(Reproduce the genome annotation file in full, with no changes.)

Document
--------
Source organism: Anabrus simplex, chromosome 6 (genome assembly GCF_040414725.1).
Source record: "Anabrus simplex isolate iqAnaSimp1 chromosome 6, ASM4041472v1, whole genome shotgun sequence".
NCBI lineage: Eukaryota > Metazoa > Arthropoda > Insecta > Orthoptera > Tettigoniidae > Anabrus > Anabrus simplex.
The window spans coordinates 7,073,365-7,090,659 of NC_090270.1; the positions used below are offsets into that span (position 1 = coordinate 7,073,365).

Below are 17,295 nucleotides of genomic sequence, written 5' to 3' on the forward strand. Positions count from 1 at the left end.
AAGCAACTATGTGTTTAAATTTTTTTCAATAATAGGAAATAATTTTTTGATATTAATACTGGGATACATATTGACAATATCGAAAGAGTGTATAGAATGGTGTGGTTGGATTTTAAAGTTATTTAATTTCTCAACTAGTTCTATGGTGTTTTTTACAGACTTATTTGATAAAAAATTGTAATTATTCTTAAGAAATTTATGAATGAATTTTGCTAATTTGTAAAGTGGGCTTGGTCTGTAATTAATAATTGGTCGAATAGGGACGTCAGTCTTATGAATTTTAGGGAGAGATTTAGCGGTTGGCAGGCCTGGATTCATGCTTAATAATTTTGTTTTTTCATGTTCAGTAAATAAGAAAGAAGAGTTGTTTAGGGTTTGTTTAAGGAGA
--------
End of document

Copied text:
Source organism: Anabrus simplex, chromosome 6 (genome assembly GCF_040414725.1).
Source record: "Anabrus simplex isolate iqAnaSimp1 chromosome 6, ASM4041472v1, whole genome shotgun sequence".
NCBI lineage: Eukaryota > Metazoa > Arthropoda > Insecta > Orthoptera > Tettigoniidae > Anabrus > Anabrus simplex.
The window spans coordinates 7,073,365-7,090,659 of NC_090270.1; the positions used below are offsets into that span (position 1 = coordinate 7,073,365).

Below are 17,295 nucleotides of genomic sequence, written 5' to 3' on the forward strand. Positions count from 1 at the left end.
AAGCAACTATGTGTTTAAATTTTTTTCAATAATAGGAAATAATTTTTTGATATTAATACTGGGATACATATTGACAATATCGAAAGAGTGTATAGAATGGTGTGGTTGGATTTTAAAGTTATTTAATTTCTCAACTAGTTCTATGGTGTTTTTTACAGACTTATTTGATAAAAAATTGTAATTATTCTTAAGAAATTTATGAATGAATTTTGCTAATTTGTAAAGTGGGCTTGGTCTGTAATTAATAATTGGTCGAATAGGGACGTCAGTCTTATGAATTTTAGGGAGAGATTTAGCGGTTGGCAGGCCTGGATTCATGCTTAATAATTTTGTTTTTTCATGTTCAGTAAATAAGAAAGAAGAGTTGTTTAGGGTTTGTTTAAGGAGA